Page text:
Atlanta Braves need backup plans to create clarity and certainty at third
Let me tell you a story about a man named Jedd
Jedd Gyorko arrived for San Diego in 2013, batted .249/.301/.444/.746, posted a .325 wOBA, and 110 wRC+ in 125 games. Defensively he looked roughly league average everywhere the Padres played him, and where they played him made a difference.
In 2014, the Padres stepped out and signed him to a 5-year contract extension (2015 through 2019) with a 1-year option for 2020 value at $31M). A good deed never goes unpunished, and an early contract extension may bring the same kind of karma.
Gyorko played only 111 games, and his offense sank; he batted only .210/.280/.333/.612 with a .275 wOBA and a puny 77 wRC+.
His downturn likely stemmed from plantar fasciitis in his left foot, which cost him nearly two months of the season. However, Gyorko continued to struggle in 2015, batting .247/.297/.397/.694 in 128 games. In December, the Padres dumped him to the Cardinals for the ubiquitous cash considerations.
The Padres tried to turn Gyorko into a second baseman even though he’d played mostly on the left side of the diamond, The Cardinals liked Gyorko’s positional flexibility, but played him primarily at third base and shortstop. At third-base, Gyorko had one season with a significant DRS (6), but at third, he turned solid into super DRS.
- 2016 – 272 innings, +2 DRS
- 2017 – 900 Innings, +16 DRS
- 2018 – 665 innings, +6 DRS
In 2017 Gyorko earned nine errors at third, five from throwing. In 2018 he earned ten errors at third six from throwing. That sounds awful until I say the Matt Carpenter played first base in both seasons, and Carpenter isn’t a defensive star at any position.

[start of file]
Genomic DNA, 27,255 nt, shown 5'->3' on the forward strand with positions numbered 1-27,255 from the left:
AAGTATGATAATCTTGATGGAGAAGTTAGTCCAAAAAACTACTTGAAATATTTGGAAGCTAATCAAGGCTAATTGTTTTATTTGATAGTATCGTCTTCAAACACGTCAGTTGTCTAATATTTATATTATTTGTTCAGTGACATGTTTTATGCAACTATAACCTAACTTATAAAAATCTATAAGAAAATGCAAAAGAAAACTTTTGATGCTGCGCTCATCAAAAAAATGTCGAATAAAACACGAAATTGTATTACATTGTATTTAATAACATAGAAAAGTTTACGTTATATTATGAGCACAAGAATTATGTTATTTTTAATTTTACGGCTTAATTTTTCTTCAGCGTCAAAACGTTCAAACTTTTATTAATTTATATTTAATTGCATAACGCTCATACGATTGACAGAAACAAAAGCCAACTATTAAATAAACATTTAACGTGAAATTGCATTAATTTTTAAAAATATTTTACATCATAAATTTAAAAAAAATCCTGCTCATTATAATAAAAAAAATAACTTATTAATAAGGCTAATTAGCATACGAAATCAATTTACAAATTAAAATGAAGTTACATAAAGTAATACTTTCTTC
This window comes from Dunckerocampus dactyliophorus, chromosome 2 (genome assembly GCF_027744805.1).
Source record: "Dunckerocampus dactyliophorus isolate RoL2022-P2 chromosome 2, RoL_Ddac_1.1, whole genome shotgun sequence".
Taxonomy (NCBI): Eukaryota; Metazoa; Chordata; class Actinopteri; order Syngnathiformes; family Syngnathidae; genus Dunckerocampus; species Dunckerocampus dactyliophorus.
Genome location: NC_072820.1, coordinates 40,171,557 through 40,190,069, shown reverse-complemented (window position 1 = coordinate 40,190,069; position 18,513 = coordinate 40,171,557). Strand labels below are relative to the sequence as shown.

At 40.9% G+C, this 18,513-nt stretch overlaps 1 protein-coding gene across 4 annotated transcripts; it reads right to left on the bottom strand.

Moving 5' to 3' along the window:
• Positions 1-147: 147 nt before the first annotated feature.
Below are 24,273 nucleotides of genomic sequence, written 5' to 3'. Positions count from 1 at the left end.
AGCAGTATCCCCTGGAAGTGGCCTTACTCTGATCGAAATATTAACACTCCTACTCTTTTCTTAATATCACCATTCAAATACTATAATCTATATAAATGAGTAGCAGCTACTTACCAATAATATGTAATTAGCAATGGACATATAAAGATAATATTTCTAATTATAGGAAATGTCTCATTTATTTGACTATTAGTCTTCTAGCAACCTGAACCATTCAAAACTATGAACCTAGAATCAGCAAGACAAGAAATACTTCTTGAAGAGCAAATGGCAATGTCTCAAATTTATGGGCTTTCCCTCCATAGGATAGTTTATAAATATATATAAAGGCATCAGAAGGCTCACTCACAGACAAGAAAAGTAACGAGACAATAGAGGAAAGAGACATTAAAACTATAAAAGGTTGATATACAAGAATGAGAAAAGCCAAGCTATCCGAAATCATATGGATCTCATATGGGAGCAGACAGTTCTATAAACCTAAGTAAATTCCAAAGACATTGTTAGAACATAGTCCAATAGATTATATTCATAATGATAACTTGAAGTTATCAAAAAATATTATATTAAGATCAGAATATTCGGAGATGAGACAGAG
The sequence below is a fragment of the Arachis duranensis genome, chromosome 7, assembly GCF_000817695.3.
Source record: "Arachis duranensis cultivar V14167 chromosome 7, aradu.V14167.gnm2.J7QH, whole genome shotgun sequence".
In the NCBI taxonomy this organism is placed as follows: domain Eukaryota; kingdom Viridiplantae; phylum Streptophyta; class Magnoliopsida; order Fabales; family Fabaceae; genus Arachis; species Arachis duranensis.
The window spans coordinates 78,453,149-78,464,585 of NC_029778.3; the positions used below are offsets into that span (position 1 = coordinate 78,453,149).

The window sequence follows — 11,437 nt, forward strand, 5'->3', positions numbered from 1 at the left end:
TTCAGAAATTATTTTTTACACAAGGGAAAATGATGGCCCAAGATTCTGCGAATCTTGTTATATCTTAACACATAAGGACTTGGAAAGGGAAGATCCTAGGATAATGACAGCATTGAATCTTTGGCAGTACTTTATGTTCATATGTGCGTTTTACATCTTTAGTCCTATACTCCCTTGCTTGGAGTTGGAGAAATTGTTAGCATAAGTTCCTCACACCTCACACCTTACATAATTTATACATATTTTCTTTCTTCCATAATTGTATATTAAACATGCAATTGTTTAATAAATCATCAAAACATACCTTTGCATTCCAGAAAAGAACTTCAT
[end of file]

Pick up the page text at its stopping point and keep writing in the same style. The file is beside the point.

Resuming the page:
Gyroko responded to regular left-side play with better offense – 30 homers in 2016, 20 in 2017 and 11 in 2018 - a below-average K rate and an above-average walk rate,
Gyorko suffered a series of injuries in 2019, most notable a back injury that ruined any chance of making a case for a contract after his trade to LA. His history of above-average defense at third and solid production worthy of a look in 2019 as Owen Poindexter points out.
"Gyorko is 31 . . . but if he is recovered from his various injuries, there is no need to think that Gyorko’s 2019 represents (the future) . . . Unless he’s broken beyond repair . . . Jedd Gyorko ought to represent a great potential value for any team that isn’t overflowing with infield depth."
Gyorko represents the type of bounce-back candidate Alex Anthopoulos watches for and offers an opportunity. A minor-league deal with an invitation to spring training and Major League incentives could shore up or eliminate any offensive shortcomings from a Riley/Camargo shootout to earn the starter’s job.
That’s a wrap
Seager and Shaw both swing from the left side, only Gyorko bats right-handed. At their best, Seager and Shaw offer 30 homer power, and Seager’s bat looked that good at the end of last year.
None of these players is a four-hole hitter, making the hunt for a right-handed power bat to hit behind Freeman – someone like Starling Marte or Trey Mancini – more important.
I expect Donaldson to decide before Christmas and the Atlanta Braves to react soon after the start of the year. If Donaldson goes elsewhere, then a deal with Seattle for Seager that allows us to add a righty bat must follow. I don’t want to see Travis d’Arnaud hitting cleanup.